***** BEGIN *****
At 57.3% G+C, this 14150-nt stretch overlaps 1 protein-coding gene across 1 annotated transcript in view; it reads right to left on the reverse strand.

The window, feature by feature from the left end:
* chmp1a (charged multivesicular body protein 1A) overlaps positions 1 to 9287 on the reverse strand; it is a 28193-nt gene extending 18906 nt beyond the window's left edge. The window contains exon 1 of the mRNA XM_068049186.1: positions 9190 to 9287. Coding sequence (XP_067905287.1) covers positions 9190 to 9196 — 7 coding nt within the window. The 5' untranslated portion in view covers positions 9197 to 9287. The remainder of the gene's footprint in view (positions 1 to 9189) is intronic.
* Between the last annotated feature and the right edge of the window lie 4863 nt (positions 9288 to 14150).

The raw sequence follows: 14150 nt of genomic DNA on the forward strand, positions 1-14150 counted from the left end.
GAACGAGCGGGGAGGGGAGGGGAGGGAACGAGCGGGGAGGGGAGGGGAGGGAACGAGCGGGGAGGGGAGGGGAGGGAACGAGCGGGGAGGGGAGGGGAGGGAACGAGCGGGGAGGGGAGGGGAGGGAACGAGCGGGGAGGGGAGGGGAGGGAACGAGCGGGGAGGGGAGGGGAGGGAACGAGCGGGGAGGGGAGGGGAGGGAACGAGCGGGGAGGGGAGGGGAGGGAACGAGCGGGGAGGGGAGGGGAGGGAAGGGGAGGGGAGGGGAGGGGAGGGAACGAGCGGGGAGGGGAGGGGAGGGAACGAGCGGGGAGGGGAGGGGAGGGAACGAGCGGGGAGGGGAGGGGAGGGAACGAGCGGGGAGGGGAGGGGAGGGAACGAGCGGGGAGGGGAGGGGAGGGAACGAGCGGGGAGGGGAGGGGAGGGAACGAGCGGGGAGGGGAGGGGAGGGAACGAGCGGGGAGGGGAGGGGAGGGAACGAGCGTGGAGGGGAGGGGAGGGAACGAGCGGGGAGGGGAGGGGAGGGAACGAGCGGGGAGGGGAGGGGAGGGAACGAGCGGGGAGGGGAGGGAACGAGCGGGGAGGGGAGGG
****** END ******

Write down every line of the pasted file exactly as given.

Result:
At 57.3% G+C, this 14150-nt stretch overlaps 1 protein-coding gene across 1 annotated transcript in view; it reads right to left on the reverse strand.

The window, feature by feature from the left end:
* chmp1a (charged multivesicular body protein 1A) overlaps positions 1 to 9287 on the reverse strand; it is a 28193-nt gene extending 18906 nt beyond the window's left edge. The window contains exon 1 of the mRNA XM_068049186.1: positions 9190 to 9287. Coding sequence (XP_067905287.1) covers positions 9190 to 9196 — 7 coding nt within the window. The 5' untranslated portion in view covers positions 9197 to 9287. The remainder of the gene's footprint in view (positions 1 to 9189) is intronic.
* Between the last annotated feature and the right edge of the window lie 4863 nt (positions 9288 to 14150).

The raw sequence follows: 14150 nt of genomic DNA on the forward strand, positions 1-14150 counted from the left end.
GAACGAGCGGGGAGGGGAGGGGAGGGAACGAGCGGGGAGGGGAGGGGAGGGAACGAGCGGGGAGGGGAGGGGAGGGAACGAGCGGGGAGGGGAGGGGAGGGAACGAGCGGGGAGGGGAGGGGAGGGAACGAGCGGGGAGGGGAGGGGAGGGAACGAGCGGGGAGGGGAGGGGAGGGAACGAGCGGGGAGGGGAGGGGAGGGAACGAGCGGGGAGGGGAGGGGAGGGAACGAGCGGGGAGGGGAGGGGAGGGAAGGGGAGGGGAGGGGAGGGGAGGGAACGAGCGGGGAGGGGAGGGGAGGGAACGAGCGGGGAGGGGAGGGGAGGGAACGAGCGGGGAGGGGAGGGGAGGGAACGAGCGGGGAGGGGAGGGGAGGGAACGAGCGGGGAGGGGAGGGGAGGGAACGAGCGGGGAGGGGAGGGGAGGGAACGAGCGGGGAGGGGAGGGGAGGGAACGAGCGGGGAGGGGAGGGGAGGGAACGAGCGTGGAGGGGAGGGGAGGGAACGAGCGGGGAGGGGAGGGGAGGGAACGAGCGGGGAGGGGAGGGGAGGGAACGAGCGGGGAGGGGAGGGAACGAGCGGGGAGGGGAGGG